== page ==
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Resilient or Well Adjusted?

"It is no measure of health to be well adjusted to a profoundly sick society."

- Jiddu Krishnamurti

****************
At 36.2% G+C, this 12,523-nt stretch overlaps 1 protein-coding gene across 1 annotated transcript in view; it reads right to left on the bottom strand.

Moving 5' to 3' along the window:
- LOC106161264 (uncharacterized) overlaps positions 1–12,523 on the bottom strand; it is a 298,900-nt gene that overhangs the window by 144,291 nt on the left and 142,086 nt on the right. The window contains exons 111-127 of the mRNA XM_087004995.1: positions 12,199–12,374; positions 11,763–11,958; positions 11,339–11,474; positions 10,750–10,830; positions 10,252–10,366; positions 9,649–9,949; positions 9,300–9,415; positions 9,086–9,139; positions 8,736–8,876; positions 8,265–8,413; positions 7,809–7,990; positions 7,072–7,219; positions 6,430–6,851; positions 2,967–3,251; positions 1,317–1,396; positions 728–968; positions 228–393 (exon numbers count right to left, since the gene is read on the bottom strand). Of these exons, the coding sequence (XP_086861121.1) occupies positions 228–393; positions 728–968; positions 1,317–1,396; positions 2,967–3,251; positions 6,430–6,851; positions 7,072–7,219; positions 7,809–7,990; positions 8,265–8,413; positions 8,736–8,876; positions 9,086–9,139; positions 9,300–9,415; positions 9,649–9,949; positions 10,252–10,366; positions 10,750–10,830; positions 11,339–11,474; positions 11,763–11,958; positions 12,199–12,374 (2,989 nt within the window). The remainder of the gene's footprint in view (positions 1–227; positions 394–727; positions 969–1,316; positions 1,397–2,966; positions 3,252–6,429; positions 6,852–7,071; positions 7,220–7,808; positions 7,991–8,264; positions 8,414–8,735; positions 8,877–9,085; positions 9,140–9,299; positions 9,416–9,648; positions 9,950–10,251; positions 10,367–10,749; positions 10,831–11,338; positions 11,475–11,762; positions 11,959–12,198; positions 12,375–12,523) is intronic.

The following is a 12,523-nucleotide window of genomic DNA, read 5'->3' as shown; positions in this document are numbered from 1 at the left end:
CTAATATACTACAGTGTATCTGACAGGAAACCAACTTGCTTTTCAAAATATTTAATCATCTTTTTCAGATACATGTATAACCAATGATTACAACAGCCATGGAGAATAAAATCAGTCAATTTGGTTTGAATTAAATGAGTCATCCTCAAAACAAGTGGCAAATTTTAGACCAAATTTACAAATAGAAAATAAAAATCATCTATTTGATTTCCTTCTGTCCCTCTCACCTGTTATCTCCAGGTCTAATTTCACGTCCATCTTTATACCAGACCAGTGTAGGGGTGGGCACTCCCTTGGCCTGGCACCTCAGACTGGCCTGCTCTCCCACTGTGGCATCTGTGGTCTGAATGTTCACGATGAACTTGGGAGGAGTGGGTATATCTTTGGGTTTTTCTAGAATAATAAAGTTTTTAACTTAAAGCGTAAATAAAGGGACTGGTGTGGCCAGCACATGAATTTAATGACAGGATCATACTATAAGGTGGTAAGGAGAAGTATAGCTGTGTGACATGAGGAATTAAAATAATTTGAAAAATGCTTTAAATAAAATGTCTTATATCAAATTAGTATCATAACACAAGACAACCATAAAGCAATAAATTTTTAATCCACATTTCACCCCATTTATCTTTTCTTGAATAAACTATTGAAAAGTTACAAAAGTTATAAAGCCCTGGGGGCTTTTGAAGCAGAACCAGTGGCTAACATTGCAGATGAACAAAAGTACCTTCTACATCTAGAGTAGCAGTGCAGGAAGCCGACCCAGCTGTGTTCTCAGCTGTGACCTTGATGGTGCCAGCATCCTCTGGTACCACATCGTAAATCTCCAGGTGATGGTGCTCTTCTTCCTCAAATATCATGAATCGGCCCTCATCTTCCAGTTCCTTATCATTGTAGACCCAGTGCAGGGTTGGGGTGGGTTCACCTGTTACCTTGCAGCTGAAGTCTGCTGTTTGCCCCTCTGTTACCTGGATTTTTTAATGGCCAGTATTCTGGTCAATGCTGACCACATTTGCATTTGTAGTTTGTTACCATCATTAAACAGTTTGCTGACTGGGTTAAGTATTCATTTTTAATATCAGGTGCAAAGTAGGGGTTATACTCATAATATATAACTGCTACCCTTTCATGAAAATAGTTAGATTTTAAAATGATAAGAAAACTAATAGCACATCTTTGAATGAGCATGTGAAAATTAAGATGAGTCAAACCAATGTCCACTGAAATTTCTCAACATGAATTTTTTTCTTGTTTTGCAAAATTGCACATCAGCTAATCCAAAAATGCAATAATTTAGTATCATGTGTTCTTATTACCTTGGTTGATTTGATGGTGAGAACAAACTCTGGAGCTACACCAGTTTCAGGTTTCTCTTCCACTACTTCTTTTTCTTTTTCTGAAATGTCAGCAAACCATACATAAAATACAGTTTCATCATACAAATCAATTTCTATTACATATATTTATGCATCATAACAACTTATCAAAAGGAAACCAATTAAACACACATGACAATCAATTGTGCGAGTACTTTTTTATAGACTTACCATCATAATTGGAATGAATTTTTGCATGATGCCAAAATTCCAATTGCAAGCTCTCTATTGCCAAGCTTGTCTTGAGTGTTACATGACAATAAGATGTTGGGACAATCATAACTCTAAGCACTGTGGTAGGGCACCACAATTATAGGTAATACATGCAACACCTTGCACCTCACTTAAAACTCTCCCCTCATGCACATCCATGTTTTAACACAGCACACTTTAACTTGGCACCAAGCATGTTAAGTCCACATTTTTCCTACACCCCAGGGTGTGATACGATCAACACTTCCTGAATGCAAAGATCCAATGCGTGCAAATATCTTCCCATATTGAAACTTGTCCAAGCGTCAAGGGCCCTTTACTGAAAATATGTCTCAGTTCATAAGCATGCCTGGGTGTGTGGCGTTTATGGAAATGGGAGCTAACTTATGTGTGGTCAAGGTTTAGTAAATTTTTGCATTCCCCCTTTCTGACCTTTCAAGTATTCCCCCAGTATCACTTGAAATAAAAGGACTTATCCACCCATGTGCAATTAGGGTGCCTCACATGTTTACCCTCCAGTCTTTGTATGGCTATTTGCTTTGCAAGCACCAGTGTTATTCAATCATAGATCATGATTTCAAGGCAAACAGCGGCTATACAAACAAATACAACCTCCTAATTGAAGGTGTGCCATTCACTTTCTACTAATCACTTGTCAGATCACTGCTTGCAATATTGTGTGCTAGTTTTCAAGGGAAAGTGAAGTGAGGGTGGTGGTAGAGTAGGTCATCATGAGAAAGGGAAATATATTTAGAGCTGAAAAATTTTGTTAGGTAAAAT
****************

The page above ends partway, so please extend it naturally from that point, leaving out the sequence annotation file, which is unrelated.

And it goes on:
This quote keeps coming back to me these days. I’ve had many conversations recently with people who are well adjusted to the profoundly sick societies they are living in. Most of them, in fact, are far beyond well adjusted to the point that if society looked at their lives, they would be considered successful. And yet all the while these successful and well adjusted people are casting their gaze far and wide looking for something else - another way. Somewhere inside them, they feel a certainty that the norm they are accommodating is missing something. And it’s something big. When we speak about resilience, all that goes into it, and the societal forces that stand in the way, they are instantly there, furiously nodding their heads in agreement. Somewhere inside them it resonates with a deafening echo. We have a passionate exchange about the seminal need for resilience and lament that it is not prioritized. We start discussing strategies and how we approach the whole idea. We share what we are wanting to work on with our own personal resilience and how we plan to go about it. And then, the conversation ends. And as they turn away, I watch the veil of social norms falling back over them and notice their shoulders slump just a bit. I wonder if they will act on their plans or if they will be shuffled aside, waiting for an appropriate time. Maybe when they are more stable, have more time, have more money, or are less busy. Maybe then they will attend to their personal resilience. And I worry about them while they wait for the “maybe” day to come and all that will transpire until they finally prioritize resilience, if they ever do. Going against social norms is hard. And yet, in this case, it is critical if we want to be of use in the world. The only way we can sustain effective, good work for others, be it professionally or personally, is by looking after our own personal resilience. More contracts, more accomplishments, more achievements, and more busyness will not help. And there is no shortcut to cultivating resilience. It needs exploration and practice. It is a way of living, not a quick fix. How can we make this shift? How can we adjust to what we know we need and what is best for us rather than simply following society? How can we start today? Personally, I’ve been thinking a lot lately about the practice aspect of resilience and how that looks in my life. How about you?

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